"We couldn't remember any of the songs," Payne says with a laugh. "It was like singing Christmas carols. But Ritchie Hayward was playing better than ever, everyone had cleaned up their act, everybody was healthy. When Paul and I were driving back to his house, I said, 'I don't really know what to make of this, but I sure enjoyed it tonight. If there's a way to do it ...' The more I thought about it, I really missed this stuff. The energy of it is what surprised me. I'd been working with James Taylor and Bob Seger, and I didn't realize how much I got a chance to stretch out {with Little Feat}."

Adds Barrere: "I had a great time at that jam session and driving home we realized all the guys were still around. You know, every time they went on stage with someone else, somebody'd be out there yelling 'Feat! Feat! Feat!' "

At this point, Payne turned to another old friend: Peter Asher, who manages Linda Ronstadt and James Taylor, agreed to do the same for a reconstituted Little Feat. "Now we needed a lead singer and that would be the crux of whether we'd do it or not, outside of having to write some very good material."

There was talk about enlisting Bonnie Raitt, yet another longtime pal and frequent concert coconspirator. Also Robert Palmer, a big Feat fan whom George had at one time produced (though that probably would have been a disaster, not just from the fashion angle, but because Palmer is English and the Feat are quintessentially American).

Enter Fuller.

"I'm sure they had some misgivings, which nobody voiced at the time," he says. But he shared with the Feat a musical background that had been obscured by his country-rock success. "We all come from the same place -- we all played the same John Mayall and Eric Clapton records, we all listened to the same music when we were younger," he explains. "By the time I received any notoriety I wasn't connected with it at all -- but I had done it and I knew I could do it."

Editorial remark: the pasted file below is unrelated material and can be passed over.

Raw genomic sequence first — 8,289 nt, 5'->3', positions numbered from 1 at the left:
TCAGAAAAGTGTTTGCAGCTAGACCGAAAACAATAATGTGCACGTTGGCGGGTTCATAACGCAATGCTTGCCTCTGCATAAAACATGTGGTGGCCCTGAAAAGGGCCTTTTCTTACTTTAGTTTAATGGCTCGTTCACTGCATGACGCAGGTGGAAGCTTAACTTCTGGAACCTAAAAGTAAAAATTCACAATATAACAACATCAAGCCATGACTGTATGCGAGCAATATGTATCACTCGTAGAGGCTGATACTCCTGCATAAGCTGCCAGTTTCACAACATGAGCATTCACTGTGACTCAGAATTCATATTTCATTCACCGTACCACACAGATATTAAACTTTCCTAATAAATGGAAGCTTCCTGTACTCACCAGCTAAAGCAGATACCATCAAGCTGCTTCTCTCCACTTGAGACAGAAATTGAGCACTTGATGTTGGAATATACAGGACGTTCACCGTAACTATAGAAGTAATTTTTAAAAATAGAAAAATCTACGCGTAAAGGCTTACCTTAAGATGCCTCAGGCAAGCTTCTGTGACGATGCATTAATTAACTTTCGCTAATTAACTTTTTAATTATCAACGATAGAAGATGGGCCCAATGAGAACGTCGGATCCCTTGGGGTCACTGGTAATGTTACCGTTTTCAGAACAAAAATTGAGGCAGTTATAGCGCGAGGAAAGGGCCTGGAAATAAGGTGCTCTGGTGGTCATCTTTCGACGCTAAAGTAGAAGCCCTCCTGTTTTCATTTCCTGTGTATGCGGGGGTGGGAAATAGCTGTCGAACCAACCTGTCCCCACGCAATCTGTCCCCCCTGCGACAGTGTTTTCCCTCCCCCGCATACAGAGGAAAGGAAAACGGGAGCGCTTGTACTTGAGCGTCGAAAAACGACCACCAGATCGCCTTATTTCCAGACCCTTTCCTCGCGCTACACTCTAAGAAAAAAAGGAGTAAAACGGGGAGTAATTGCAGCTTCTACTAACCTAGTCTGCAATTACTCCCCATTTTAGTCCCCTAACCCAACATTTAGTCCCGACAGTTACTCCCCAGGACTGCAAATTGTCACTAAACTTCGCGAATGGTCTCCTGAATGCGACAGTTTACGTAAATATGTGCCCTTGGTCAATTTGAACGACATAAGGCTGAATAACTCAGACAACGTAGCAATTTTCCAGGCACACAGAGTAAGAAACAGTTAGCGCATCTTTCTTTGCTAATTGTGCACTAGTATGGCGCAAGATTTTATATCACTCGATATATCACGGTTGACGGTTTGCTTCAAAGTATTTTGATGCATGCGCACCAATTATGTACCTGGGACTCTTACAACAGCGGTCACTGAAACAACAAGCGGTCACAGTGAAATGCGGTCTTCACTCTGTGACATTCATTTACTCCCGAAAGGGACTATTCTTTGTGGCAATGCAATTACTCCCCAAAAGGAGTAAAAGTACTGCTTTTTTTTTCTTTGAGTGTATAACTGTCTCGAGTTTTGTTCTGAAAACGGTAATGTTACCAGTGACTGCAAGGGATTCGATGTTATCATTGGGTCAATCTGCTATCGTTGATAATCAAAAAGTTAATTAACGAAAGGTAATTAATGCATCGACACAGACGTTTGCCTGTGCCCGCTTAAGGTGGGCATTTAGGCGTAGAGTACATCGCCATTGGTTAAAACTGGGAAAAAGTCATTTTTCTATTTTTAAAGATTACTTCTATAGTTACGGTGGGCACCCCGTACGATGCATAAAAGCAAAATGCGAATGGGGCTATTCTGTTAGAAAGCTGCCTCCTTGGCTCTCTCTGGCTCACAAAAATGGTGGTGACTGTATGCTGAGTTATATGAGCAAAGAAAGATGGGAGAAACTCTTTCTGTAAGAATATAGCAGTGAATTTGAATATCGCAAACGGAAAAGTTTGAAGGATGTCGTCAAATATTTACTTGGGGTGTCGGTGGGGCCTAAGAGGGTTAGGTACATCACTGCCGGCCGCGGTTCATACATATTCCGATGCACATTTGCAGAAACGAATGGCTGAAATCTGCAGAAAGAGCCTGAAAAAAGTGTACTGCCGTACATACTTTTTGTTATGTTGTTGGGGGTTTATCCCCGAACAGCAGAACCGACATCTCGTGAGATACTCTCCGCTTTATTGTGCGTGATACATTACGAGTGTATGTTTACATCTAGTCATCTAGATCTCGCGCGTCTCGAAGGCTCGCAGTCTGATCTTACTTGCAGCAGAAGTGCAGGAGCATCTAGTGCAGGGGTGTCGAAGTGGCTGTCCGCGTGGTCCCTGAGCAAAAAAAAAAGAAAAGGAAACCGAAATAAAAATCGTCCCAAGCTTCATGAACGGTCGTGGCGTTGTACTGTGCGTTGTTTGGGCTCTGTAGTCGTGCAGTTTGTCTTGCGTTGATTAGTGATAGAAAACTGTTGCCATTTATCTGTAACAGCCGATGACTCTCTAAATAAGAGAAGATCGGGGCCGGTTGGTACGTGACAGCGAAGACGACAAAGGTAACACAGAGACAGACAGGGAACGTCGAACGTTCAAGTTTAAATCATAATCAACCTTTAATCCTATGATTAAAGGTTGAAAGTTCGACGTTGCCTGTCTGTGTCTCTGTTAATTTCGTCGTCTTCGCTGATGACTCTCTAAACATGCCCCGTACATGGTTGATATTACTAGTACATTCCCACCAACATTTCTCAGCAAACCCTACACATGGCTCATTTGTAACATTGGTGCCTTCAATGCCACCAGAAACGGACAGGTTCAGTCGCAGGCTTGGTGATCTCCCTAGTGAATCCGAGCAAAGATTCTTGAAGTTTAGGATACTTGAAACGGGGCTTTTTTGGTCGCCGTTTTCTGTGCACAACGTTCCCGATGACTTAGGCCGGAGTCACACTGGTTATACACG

"He was the dark horse," Payne admits. "We knew he could sing 'Willin',' 'Roll 'em Easy' and 'Long Distance Love,' the more subdued tunes we have. I didn't know about 'Rock and Roll Doctor' and 'Fat Man in the Bathtub,' so we asked him to learn them."

Which Fuller did well enough to impress the rest of the band at a rehearsal. "The guys had to pick me off the floor," Payne recalls. "You can't replace Lowell George, there's no way in hell we would ever try. The phrasing that Craig puts on 'Rock and Roll Doctor' and 'Fat Man' is faithful to the way Lowell would do it and he sounds frighteningly like Lowell, but he also sounds like himself."

Still, Fuller is clearly trying to avoid stepping into Lowell George's shoes, and not just because they were a Size 8 (hence the group's name).

"I'm too distinctive a singer to be that much of an echo," Fuller insists. "I loved the way Lowell sang and we really do have similar voices. He was wonderful. But I knew better than anybody, being a songwriter, that we needed to write some hit songs. Just playing the old stuff was not going to do it ... And we had to be careful not to just write old-sounding songs."

In fact, the new album both echoes the past and advances it, adding a little more country-rock to the mix. "Hate to Lose Your Lovin' " is classic Feat, right down to Billy Payne's boisterous piano. The title cut recalls "Teenage Nervous Breakdown," while "One Clear Moment" and "Long Time Till I Get Over You" are straight-ahead rockers with a twist. "Cajun Girl" has a zydeco flavor.

"Let It Roll" was produced by Payne and George Massenburg, who engineered all the Feat albums before he started producing them with George. And artist Neon Park has come up with another "Sailin' Shoes" cover. "It's a little psychedelic, to tell you the truth," Payne chuckles.